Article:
Mezolaborcz, we took the offensive
from positions near Czabolocz and
dislodged the enemy from Wirawa.
At Voliamichova we captured Height
0o9, which means that the enemy has
been driven back along the whole
extent of the principal chain of the
Carpathians in the region of our
In the direction of Rostoki the enemy
received considerable reinforce
ments Thursday and made violent
counter attacks. We repulsed them
and captured a thousand prisoners,
including twenty officers. Our of
fensive from the line Nijnia-Des
the south continues, notwithstanding
the excessively difficult local condi
Forcing their way through snow more
than seven feet deep, our troops at
several points approached within
four miles of the Uzsok valley. Near
Rosochacz and Rozanka the enemy
made two attacks which were
There is no important change in other
sectors of our front.
BELGIAN RELIEF SHIP IS SUNK;
26 OF CREW THOUGHT DROWNED
\ ROTTERDAM, April 10, via London,
April 11, 1:45 a.m.?The British steam
ier Harpalyce, the first relief boat of
New York state and under charter to
the commission for relief in Belgium,
has either been torpedoed or sunk by
a mine in the North sea.
The Dutch steamer Elisabeth, on its
voyage from Rotterdam for New York,
picked up twenty-two of the crew of
the Harpalyce, seven miles northeast
of Noordhinder lightship, and brought
them back to Rotterdam. The Dutch
steamer Constance Catherina picked
up five men and took them to Nieuwe
Waterweg. The steamer carried a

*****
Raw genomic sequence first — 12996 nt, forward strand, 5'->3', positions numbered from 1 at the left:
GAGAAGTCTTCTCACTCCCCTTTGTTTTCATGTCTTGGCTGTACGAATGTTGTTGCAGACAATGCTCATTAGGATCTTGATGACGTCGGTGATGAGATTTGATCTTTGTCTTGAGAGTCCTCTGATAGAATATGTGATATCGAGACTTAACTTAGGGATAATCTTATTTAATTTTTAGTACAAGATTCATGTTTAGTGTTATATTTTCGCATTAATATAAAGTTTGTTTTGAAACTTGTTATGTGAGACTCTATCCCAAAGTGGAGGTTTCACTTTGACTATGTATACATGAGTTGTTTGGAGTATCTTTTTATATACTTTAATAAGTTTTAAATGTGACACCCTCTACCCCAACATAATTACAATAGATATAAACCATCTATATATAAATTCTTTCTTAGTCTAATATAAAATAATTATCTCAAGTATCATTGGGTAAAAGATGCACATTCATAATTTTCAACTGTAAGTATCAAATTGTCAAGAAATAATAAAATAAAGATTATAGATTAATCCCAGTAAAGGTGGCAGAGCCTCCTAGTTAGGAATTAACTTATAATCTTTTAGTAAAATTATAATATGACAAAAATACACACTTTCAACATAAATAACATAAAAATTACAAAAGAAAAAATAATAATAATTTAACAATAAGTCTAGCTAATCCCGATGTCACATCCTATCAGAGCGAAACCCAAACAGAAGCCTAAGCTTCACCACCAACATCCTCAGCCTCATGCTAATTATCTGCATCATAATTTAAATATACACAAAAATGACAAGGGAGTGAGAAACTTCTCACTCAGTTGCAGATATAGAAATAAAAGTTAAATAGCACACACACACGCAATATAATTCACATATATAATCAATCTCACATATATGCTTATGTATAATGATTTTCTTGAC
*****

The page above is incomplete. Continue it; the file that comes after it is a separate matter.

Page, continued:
| crew of fifty-three men, twenty-six of
whom, it is feared, have been drowned.
Those rescued by the Elisabeth in
cluded the second mate and the second
engineer, the latter in a wounded con
The Harpalyce, under its charter to
the Belgian relief commission had a
permit securing immunity from attack.
The Harpalyce, which was of 3,691
tons, was a comparatively new steam
er, owned by J. and C. Harrison of Lon
don. She sailed from New York March
7 with more than 11,000 individual
gifts for the relief of the Belgians, and
arrived at Rotterdam March 30. It is
presumed that the Harpalyce's cargo
had been unloaded, and that she was
on her return voyage. She was com
manded by Capt. Frank Wamn, who,
prior to his departure from New York,
declared that he was not worried about
mines or submarines.
ITALY'S PRESS CITES CONDITIONS
NECESSARY FOR ENTERING WAR
ROME, via Paris, April 10.?The
Italian press has taken up the question
of the conditions under which Italy
might abandon her attitude of neu
trality and enter the war. Among the
conditions mentioned is a guarantee
for the possession of the Italian prov
inces now held by Austria, supremacy
in the Adriatic and a share in the par